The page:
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Consuming architecture

Is this a true or false statement?

“It is through media, of course, that we primarily consume architecture.”

Witold Rybczynski recently spoke about this on his blog. Initially he thought it was a preposterous statement. But then he begrudgingly accepts that it is actually the case today. This in turn leads to an interesting distinction between what it means to experience architecture versus consume architecture.

The former takes more time. You have to do laborious things like actually be in the space, walk around it, and generally just experience what it’s like to be there. Consuming, on the other hand, is much easier. Maybe it’s as simple as an image in your social feed that you forward to a friend so that they can in turn respond with a single fire emoji. Cool. Consumption done.

Naturally this distinction translates into different ways of thinking about architecture. In the words of Witold, when you’re a consumer of architecture, you want to be “amused, titillated, and entertained.” You don’t have time for subtleties — things like tactile materials, historical references, light, and shadow. This is about consuming architecture.

Now, I’m not sure if Witold has given any thought to what web3 and a mixed-reality future will mean for architecture, but it’s an obvious and interesting question. Intuitively, one would think that the more time we spend with digitally mediated experiences, the less time we will have to experience architecture the way nature intended it. Though maybe that’s not the way to think about this.

I tend to be a bit more rosy about the current state of affairs and the future than Witold, but here are two points. One, consumption allows more people to interact with a piece of architecture. In fact, before writing this post I consumed Studio Gang’s recently completed project in Hawaii. It was nice, and maybe one day I will also experience it. That, I agree, would be even nicer.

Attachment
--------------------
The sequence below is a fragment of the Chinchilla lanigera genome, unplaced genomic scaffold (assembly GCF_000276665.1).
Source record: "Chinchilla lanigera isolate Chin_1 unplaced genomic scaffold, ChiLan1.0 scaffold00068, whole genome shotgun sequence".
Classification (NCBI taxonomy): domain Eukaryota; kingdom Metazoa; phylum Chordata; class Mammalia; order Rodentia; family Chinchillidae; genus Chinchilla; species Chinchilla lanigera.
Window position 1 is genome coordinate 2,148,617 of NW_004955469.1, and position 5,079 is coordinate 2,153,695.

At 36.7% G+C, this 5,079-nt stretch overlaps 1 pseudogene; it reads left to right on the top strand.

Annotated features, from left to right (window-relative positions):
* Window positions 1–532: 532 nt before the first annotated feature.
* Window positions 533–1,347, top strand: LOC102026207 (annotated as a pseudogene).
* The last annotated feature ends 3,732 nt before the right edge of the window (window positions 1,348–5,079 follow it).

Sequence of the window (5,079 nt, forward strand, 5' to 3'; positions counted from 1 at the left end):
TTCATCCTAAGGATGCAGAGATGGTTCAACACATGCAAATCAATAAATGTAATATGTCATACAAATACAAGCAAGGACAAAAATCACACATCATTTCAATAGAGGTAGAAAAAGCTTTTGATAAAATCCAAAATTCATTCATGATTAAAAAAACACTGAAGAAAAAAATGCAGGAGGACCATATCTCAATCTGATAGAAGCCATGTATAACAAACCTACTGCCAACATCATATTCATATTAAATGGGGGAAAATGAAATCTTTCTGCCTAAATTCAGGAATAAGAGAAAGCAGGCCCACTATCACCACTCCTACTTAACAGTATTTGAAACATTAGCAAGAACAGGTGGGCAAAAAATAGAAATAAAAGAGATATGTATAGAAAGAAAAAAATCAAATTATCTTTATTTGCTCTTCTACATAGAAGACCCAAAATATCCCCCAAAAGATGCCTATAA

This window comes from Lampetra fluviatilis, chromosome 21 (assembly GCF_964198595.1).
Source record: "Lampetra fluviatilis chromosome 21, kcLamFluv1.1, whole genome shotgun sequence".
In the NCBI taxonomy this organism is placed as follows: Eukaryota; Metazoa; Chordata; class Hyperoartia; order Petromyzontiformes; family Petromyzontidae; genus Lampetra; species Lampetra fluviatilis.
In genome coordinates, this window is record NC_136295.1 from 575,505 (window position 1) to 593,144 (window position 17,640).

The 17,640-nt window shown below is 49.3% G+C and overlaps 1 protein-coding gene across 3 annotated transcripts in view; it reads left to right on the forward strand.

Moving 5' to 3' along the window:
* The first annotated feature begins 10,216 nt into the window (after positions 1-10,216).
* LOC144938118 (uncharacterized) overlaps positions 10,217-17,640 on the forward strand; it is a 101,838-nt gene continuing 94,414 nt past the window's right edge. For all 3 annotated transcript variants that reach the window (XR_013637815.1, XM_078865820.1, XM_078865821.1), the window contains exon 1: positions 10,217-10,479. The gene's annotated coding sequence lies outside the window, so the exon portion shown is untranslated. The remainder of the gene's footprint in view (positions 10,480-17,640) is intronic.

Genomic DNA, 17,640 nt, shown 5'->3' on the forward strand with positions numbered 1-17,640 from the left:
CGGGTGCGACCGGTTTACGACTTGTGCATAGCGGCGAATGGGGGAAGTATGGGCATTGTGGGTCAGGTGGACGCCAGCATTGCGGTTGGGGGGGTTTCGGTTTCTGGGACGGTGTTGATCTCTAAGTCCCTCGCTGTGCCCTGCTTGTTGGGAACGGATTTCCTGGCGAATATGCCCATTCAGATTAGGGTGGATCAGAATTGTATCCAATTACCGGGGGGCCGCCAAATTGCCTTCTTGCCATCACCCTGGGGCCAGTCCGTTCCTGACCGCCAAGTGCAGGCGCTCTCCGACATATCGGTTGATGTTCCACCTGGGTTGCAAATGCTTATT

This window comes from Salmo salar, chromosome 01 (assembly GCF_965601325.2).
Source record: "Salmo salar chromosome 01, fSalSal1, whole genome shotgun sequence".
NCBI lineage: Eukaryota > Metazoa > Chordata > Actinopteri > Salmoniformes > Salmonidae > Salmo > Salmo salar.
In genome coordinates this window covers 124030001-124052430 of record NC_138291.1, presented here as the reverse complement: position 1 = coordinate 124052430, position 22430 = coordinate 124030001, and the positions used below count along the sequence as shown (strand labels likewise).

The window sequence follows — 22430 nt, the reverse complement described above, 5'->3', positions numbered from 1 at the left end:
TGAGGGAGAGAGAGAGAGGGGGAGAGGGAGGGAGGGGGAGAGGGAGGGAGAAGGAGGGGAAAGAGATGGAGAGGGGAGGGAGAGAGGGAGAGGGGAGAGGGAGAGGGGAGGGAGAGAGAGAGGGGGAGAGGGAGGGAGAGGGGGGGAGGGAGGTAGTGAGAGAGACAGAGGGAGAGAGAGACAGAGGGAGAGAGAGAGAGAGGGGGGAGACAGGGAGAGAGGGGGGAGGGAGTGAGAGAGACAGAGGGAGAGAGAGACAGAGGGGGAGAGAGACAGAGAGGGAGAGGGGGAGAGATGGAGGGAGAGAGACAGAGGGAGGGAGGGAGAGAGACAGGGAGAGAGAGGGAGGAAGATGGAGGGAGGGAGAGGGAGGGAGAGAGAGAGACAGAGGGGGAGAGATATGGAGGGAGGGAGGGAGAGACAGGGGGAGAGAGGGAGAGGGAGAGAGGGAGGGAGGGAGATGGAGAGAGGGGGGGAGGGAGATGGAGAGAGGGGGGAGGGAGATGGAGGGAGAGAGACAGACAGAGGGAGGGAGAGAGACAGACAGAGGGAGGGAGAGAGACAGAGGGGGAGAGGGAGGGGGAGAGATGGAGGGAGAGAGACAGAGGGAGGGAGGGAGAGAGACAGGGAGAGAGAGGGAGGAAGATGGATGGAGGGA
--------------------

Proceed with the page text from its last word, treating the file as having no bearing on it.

Two, architecture is always a product of the zeitgeist at the time. Part of its job is to reflect culture and, for better or for worse, speak to who we are as a society. And so if architecture has become effective at reflecting our current milieu, isn’t it doing exactly what it is supposed to be doing?


  1. AM

    And I would argue that consuming architecture used to require a lot more attention and one could spend some time reading, looking and plans and pictures and figuring out how a project worked through this cross-referencing exercise. So the consumption had more meaning in some sense, almost as a kind of virtual visit in one’s head. Nowadays it’s pretty pictures (if not renderings) and little else.

    Maybe the increased consumption of architecture is not to be decried, but rather an opportunity for industry people to bring forth the issues of the day (although I have little hope that on instagram, anyone cares about anything beyond the eye candy).

    We don’t notice good architecture because it does its job and recedes in the background (unless you’re an archi-nerd). We notice the bad because it makes our lives more difficult. That’s the challenge anyone has to face, in architecture and elsewhere.


  2. daniel b

    the difference in experiencing architecture on foot or bike, vs seeing it out the window of the car, is as wide as the difference between seeing it on tv and seeing it from the car…


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